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Recorded in 1974 for Muse and recently reissued on CD by 32 Jazz, Kenny Barron’s second release as a leader features his expressive piano sound in "conversations" with lyrical guitarist Ted Dunbar. The format varies from a sextet, quartet, duo, and solo piece; however, that variety simply serves to allow the leader to offer different messages.
Of the four Kenny Barron compositions, "Peruvian Blue" stands apart as the one most representative of genre changes taking place in jazz during the early 1970s. The electric piano, delicate electric guitar, electric bass, and myriad percussive textures evoke a mood that portrays a combination of South American native culture, natural countryside landscapes, and modernism. The ensemble includes bassist David Williams, conguero Richard Landrum, percussionist Sonny Morgan and drummer Albert "Tootie" Heath. They rejoin Barron and Dunbar on "Two Areas" for more of what folks were then calling "fusion." Barron’s tasteful "modern" music of the time, however, was closer to that of Gil Evans than to any of the loud distorted sounds that became more popular through the 1970s and ‘80s.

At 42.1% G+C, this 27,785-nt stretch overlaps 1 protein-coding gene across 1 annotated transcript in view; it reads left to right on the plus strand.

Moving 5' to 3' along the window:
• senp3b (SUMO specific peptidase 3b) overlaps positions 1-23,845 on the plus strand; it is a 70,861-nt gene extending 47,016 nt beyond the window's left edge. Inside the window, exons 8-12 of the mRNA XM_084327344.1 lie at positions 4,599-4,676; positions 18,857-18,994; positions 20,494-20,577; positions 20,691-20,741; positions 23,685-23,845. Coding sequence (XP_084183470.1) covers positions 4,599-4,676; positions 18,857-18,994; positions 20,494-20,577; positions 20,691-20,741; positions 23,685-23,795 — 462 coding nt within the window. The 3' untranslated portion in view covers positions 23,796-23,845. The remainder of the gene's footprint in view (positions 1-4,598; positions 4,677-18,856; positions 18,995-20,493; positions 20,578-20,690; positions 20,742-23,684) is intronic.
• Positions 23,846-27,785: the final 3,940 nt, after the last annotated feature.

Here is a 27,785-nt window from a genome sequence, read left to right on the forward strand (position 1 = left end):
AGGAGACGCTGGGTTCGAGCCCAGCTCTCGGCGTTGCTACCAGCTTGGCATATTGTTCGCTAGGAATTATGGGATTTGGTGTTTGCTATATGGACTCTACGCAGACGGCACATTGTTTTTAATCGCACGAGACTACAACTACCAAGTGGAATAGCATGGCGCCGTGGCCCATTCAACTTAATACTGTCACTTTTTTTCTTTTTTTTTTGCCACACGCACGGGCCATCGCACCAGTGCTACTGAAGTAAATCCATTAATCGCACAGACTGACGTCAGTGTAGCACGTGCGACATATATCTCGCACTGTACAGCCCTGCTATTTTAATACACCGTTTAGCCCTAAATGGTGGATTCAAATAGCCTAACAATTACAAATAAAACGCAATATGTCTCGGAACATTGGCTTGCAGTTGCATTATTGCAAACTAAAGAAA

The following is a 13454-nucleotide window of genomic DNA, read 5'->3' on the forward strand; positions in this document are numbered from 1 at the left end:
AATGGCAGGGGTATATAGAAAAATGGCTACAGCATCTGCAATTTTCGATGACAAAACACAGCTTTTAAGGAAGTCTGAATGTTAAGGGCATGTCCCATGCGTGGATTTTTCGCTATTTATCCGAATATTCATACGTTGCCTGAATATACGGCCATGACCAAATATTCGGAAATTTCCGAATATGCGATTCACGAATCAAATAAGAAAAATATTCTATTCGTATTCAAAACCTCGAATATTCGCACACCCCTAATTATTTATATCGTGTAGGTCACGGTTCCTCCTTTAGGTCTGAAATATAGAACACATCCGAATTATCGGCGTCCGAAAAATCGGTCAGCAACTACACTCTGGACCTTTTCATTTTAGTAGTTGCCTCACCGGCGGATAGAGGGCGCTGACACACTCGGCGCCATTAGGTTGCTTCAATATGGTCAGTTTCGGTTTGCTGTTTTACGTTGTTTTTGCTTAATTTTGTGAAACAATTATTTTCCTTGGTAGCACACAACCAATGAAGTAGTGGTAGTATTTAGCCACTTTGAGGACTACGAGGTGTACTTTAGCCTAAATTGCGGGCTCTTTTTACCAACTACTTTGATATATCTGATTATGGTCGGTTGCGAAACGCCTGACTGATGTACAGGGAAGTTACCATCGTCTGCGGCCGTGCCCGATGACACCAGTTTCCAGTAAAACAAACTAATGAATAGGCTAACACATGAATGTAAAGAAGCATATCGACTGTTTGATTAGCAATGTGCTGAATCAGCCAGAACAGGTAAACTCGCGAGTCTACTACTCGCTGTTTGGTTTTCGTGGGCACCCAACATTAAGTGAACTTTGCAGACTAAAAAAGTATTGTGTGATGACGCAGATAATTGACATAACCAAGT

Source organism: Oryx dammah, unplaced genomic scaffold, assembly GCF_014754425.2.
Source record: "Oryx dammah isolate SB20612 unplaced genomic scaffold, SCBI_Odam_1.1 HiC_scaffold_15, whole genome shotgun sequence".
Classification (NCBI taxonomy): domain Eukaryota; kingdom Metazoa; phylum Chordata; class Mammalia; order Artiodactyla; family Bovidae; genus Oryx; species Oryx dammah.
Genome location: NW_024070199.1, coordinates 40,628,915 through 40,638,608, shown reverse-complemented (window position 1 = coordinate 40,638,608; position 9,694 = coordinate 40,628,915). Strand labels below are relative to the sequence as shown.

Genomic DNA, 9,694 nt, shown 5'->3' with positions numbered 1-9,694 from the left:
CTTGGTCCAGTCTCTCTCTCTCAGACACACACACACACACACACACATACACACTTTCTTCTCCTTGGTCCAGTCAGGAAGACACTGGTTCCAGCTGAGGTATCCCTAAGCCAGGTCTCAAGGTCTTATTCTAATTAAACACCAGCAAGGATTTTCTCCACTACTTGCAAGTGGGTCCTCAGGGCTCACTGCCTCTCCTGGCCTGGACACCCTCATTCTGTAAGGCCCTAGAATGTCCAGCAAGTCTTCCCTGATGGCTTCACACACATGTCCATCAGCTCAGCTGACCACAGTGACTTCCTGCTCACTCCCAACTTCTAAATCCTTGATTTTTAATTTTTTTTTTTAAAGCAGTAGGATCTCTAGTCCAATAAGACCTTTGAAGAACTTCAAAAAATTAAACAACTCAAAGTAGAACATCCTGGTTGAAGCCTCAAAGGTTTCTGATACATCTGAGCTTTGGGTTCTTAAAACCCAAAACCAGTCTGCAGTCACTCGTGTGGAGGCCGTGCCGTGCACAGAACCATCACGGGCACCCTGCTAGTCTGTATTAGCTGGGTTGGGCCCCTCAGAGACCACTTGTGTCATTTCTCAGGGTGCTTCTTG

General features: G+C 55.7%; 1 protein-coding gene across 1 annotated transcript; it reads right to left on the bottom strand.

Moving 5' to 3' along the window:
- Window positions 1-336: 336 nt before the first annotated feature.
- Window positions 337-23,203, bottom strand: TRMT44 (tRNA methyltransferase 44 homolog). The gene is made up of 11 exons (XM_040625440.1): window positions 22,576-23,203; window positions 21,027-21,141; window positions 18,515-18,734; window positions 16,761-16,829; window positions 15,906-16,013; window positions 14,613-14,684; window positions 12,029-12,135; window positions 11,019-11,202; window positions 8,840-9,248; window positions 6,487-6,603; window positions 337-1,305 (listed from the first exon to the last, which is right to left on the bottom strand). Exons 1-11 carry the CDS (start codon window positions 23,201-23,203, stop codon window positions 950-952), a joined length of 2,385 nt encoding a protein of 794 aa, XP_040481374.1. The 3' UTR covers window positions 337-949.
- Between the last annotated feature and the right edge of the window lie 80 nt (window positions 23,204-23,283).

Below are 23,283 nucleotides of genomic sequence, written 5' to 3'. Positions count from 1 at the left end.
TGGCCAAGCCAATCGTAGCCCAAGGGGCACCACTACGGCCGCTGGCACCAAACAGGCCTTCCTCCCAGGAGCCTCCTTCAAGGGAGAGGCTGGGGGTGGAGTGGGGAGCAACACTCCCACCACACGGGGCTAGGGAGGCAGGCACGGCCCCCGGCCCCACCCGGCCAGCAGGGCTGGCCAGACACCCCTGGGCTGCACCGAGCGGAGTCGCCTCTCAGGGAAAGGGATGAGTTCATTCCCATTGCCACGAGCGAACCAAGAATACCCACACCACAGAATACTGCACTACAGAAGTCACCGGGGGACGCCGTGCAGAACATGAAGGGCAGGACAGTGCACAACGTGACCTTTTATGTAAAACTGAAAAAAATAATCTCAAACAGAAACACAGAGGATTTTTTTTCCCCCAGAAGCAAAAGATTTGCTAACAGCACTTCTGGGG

In three, "The Procession" features the acoustic quartet: Barron’s piano, Williams’ upright bass, Dunbar’s expressive guitar, and Heath’s supportive brushes. "In the Meantime" contrasts that with an electric quartet bursting with funk & "fusion." "Here’s That Rainy Day" is performed as a solo piano recital that exhibits the pianist’s superior talent. The timeless "Blue Monk" is what makes this album so valuable. Dunbar and Barron perform it as a duo and converse for almost nine minutes in the spirit you’d expect. Recommended.
Track Listing: Peruvian Blue; Blue Monk; The Procession; Two Areas; Here
I love jazz because it's so different than pop and has an emotional pull that other music does not have.
I was first exposed to jazz when I saw Dave Brubeck in 1974.
The first jazz record I bought was Bitches Brew by Miles Davis.